This week 19 January 2007

  • The flush of spring growth is over now so you have missed the boat for heavy pruning of plants such as rhododendrons, camellias and conifers which only put on one or two flushes. Other plants which grow all summer can still be pruned and shaped and cleaned up because they will continue to put on new growth after pruning. This includes vireya rhododendrons (which keep flushing repeatedly pretty well all year) , roses, clematis, luculias and michelias.
  • Do not forget to prune cherry trees this month. We admit we have yet to do ours.
  • With the sun finally generating some summer heat, weeds pulled out of the soil and left on the garden will shrivel away to nothing in a matter of hours. However, remove any weeds with seed heads, even if they are not fully ripe. The sun can ripen these quickly and if you leave seeding weeds on the surface, they will just sow themselves into perpetuity. It pays to carry a bucket with you while you are weeding or to tuck seeding weeds under a paver or stone where they can’t grow again. The key to weeding is to hoe them out while freshly germinated. Summer weeds such as portulaca and summer grass, if allowed to get some size, can survive hoeing and even survive being turned upside down with roots facing the sun. These need to be removed altogether.
  • The next two weeks are your last opportunity for planting corn with a good chance of getting a harvest. Planted this late, corn can ripen and hold into the winter through to June.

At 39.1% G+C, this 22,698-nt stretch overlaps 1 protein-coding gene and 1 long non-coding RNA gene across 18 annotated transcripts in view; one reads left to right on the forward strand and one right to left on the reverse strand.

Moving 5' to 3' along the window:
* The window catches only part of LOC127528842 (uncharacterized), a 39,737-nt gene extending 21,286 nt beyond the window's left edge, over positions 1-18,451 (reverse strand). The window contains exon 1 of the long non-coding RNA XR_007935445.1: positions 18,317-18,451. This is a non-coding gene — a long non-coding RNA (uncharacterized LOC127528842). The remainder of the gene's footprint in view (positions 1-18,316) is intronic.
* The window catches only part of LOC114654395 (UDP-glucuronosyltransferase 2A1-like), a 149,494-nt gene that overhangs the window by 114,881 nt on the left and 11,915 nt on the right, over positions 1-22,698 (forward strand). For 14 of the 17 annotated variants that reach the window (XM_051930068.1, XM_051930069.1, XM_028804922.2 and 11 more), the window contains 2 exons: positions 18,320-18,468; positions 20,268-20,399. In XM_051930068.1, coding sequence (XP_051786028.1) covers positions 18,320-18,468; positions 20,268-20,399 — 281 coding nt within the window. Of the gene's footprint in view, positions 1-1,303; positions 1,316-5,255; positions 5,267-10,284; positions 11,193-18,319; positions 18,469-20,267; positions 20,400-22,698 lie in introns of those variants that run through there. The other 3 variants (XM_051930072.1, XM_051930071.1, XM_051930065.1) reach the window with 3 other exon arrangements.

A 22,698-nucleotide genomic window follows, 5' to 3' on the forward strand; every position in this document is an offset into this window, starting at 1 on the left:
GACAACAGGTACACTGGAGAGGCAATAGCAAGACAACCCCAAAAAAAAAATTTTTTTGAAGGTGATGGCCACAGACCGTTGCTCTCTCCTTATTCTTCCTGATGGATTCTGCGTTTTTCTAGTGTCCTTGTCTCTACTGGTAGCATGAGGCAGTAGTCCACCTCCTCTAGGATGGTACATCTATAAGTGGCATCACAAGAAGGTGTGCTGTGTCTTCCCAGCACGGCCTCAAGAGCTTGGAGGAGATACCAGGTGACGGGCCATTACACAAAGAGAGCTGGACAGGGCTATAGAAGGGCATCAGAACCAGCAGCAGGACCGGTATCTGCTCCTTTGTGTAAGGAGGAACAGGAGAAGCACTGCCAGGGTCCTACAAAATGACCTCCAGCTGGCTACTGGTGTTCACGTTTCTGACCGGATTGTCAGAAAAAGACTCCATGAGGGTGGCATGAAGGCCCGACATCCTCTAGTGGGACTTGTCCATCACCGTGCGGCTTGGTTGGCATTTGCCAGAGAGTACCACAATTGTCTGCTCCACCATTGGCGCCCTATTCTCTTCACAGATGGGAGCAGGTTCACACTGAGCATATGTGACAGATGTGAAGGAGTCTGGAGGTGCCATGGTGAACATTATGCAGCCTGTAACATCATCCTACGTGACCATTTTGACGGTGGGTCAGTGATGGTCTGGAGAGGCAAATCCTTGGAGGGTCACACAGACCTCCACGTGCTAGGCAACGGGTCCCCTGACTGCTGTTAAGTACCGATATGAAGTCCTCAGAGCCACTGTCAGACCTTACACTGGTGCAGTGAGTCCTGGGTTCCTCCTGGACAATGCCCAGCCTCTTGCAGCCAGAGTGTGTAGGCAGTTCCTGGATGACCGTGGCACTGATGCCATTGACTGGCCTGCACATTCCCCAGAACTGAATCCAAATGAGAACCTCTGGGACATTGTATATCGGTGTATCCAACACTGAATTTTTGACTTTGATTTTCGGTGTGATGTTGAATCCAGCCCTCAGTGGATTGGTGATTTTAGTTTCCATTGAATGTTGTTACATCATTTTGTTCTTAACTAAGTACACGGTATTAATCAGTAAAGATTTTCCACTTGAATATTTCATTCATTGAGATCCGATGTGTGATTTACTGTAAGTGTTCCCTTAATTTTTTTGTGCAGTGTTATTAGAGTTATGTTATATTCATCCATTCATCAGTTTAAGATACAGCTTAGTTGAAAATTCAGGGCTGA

• It is getting close to the cut off point for planting winter vegetables such as carrot and parsnip from seed so do not delay. If you are using plants, you have longer.
  • Keep tomatoes sprayed with copper.
  • If you have caterpillar infestations in broccoli or cauliflower, talk to your local garden centre about what pyrethrum based treatments are available. Pyrethrum is the active ingredient in flyspray and was originally extracted from a daisy. These days it is more likely to be synthetic but it remains a pretty safe and acceptable control. Alternatively, if you don’t like added protein to your cooked vegetables (while Mark does not mind the odd cooked caterpillar, the rest of the family find it very offputting), you can sprinkle lots of salt over the florets as you prepare them, then cover them with cold water for a few minutes while the caterpillars die. Rinse them thoroughly, inspect closely and cook with no added salt.